The Jindabyne thrust and its tectonic, physiographic and petrogenetic significance

A. J R White, I. S. Williams, B. W. Chappell

    Research output: Contribution to journalArticle

    68 Citations (Scopus)

    Abstract

    The Jindabyne Thrust has been mapped south of Lake Eucumbene, along the eastern side of Lake Jindabyne and thence southwards to the gorge of the Snowy River in Byadbo Lands. It is marked by a crush zone and a west-facing scarp. Structure contours on the Thrust where it enters the gorge of the Snowy River in the Byadbo region indicate an easterly dip of about 20°. The north-south erosional valley now occupied by Lake Jindabyne is controlled by the Thrust and the gorge below the Jindabyne Dam has been rejuvenated by recent movement. The nature of the Jindabyne Thrust and other faults in the Jindabyne-Berridale region can be deduced from their effects on the Silurian granitoid plutons. Where a pluton, circular or elliptical in plan and with vertical walls, is transected by a thrust, a semi-elliptical or semi-circular shape results; granitoid rock types cannot be matched across the fault. Wrench faults in the region either curve into or are transected by the thrusts, depending upon the geometrical relationships of both. It is suggested that the north-south dividing line between granitoids derived from igneous rocks (I-types) to the east and granitoids derived from metasedimentary rocks (S-types) to the west is a major tectonic feature of eastern Australia. The line coincides with a transition from a regime where wrench faulting predominates to one dominated by thrust faulting. These changes in both tectonics and granitoid lithology suggest that the I-S line marks the eastern boundary of crystalline basement, possibly of Precambrian age. Copyright.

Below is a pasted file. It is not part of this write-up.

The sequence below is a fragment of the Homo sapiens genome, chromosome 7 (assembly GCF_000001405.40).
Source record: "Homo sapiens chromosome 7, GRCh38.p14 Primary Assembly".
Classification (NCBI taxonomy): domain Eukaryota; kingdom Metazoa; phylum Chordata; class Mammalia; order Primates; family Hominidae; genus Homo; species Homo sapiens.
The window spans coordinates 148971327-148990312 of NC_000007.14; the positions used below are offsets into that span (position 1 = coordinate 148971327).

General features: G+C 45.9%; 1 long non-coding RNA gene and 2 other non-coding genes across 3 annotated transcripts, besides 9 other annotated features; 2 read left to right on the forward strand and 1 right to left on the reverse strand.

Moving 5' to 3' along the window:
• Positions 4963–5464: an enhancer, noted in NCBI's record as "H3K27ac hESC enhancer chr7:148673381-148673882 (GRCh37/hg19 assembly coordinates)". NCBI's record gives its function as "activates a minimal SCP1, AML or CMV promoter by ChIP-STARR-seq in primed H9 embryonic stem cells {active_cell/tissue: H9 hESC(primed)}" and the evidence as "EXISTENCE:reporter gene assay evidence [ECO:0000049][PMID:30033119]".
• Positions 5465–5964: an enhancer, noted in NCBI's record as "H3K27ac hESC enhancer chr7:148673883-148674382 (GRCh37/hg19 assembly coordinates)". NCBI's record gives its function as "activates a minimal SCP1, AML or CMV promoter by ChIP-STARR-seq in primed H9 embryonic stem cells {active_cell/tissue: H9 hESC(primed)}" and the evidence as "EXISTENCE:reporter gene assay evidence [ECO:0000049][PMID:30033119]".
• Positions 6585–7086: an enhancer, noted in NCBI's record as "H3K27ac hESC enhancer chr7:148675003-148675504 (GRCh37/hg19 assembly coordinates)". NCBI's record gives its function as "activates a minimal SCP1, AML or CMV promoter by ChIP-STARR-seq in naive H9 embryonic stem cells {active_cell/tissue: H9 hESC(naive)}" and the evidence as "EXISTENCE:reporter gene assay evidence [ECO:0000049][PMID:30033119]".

Original languageEnglish
    Pages (from-to)105-112
    Number of pages8
    JournalJournal of the Geological Society of Australia
    Volume23
    Issue number1
    DOIs
    Publication statusPublished - 1976

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